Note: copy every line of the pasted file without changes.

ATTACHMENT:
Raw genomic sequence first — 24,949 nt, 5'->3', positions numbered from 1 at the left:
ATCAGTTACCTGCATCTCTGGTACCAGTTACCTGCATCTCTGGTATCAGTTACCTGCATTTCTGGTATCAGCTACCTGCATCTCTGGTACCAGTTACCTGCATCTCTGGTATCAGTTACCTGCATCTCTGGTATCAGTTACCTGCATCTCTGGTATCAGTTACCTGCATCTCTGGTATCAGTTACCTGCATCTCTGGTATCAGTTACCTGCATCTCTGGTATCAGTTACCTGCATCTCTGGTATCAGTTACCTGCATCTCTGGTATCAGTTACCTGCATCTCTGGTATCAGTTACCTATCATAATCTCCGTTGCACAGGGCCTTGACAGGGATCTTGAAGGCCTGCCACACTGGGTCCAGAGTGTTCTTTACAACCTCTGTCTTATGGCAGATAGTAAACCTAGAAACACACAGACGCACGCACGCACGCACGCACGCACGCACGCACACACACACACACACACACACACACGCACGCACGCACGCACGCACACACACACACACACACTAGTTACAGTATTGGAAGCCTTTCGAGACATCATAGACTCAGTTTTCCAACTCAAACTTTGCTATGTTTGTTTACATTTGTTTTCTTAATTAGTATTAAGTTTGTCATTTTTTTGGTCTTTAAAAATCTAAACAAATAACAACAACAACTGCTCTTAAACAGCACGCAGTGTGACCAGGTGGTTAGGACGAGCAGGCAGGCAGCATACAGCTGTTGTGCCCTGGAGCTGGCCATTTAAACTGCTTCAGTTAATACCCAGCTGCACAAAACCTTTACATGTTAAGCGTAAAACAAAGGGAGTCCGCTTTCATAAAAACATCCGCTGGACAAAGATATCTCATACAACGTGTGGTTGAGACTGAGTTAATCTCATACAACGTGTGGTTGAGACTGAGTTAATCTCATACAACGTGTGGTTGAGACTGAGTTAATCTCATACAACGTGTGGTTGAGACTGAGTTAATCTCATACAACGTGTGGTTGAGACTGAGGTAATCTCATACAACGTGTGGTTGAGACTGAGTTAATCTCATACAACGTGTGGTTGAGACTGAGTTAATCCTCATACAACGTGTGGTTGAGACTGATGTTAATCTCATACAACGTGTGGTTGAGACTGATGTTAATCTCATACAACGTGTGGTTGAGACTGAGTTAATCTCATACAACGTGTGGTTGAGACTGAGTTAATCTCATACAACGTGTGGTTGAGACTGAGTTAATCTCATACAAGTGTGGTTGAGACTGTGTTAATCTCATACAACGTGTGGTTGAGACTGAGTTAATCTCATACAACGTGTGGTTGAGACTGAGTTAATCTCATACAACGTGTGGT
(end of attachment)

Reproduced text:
Raw genomic sequence first — 24,949 nt, 5'->3', positions numbered from 1 at the left:
ATCAGTTACCTGCATCTCTGGTACCAGTTACCTGCATCTCTGGTATCAGTTACCTGCATTTCTGGTATCAGCTACCTGCATCTCTGGTACCAGTTACCTGCATCTCTGGTATCAGTTACCTGCATCTCTGGTATCAGTTACCTGCATCTCTGGTATCAGTTACCTGCATCTCTGGTATCAGTTACCTGCATCTCTGGTATCAGTTACCTGCATCTCTGGTATCAGTTACCTGCATCTCTGGTATCAGTTACCTGCATCTCTGGTATCAGTTACCTGCATCTCTGGTATCAGTTACCTATCATAATCTCCGTTGCACAGGGCCTTGACAGGGATCTTGAAGGCCTGCCACACTGGGTCCAGAGTGTTCTTTACAACCTCTGTCTTATGGCAGATAGTAAACCTAGAAACACACAGACGCACGCACGCACGCACGCACGCACGCACGCACACACACACACACACACACACACACGCACGCACGCACGCACGCACACACACACACACACACTAGTTACAGTATTGGAAGCCTTTCGAGACATCATAGACTCAGTTTTCCAACTCAAACTTTGCTATGTTTGTTTACATTTGTTTTCTTAATTAGTATTAAGTTTGTCATTTTTTTGGTCTTTAAAAATCTAAACAAATAACAACAACAACTGCTCTTAAACAGCACGCAGTGTGACCAGGTGGTTAGGACGAGCAGGCAGGCAGCATACAGCTGTTGTGCCCTGGAGCTGGCCATTTAAACTGCTTCAGTTAATACCCAGCTGCACAAAACCTTTACATGTTAAGCGTAAAACAAAGGGAGTCCGCTTTCATAAAAACATCCGCTGGACAAAGATATCTCATACAACGTGTGGTTGAGACTGAGTTAATCTCATACAACGTGTGGTTGAGACTGAGTTAATCTCATACAACGTGTGGTTGAGACTGAGTTAATCTCATACAACGTGTGGTTGAGACTGAGTTAATCTCATACAACGTGTGGTTGAGACTGAGGTAATCTCATACAACGTGTGGTTGAGACTGAGTTAATCTCATACAACGTGTGGTTGAGACTGAGTTAATCCTCATACAACGTGTGGTTGAGACTGATGTTAATCTCATACAACGTGTGGTTGAGACTGATGTTAATCTCATACAACGTGTGGTTGAGACTGAGTTAATCTCATACAACGTGTGGTTGAGACTGAGTTAATCTCATACAACGTGTGGTTGAGACTGAGTTAATCTCATACAAGTGTGGTTGAGACTGTGTTAATCTCATACAACGTGTGGTTGAGACTGAGTTAATCTCATACAACGTGTGGTTGAGACTGAGTTAATCTCATACAACGTGTGGT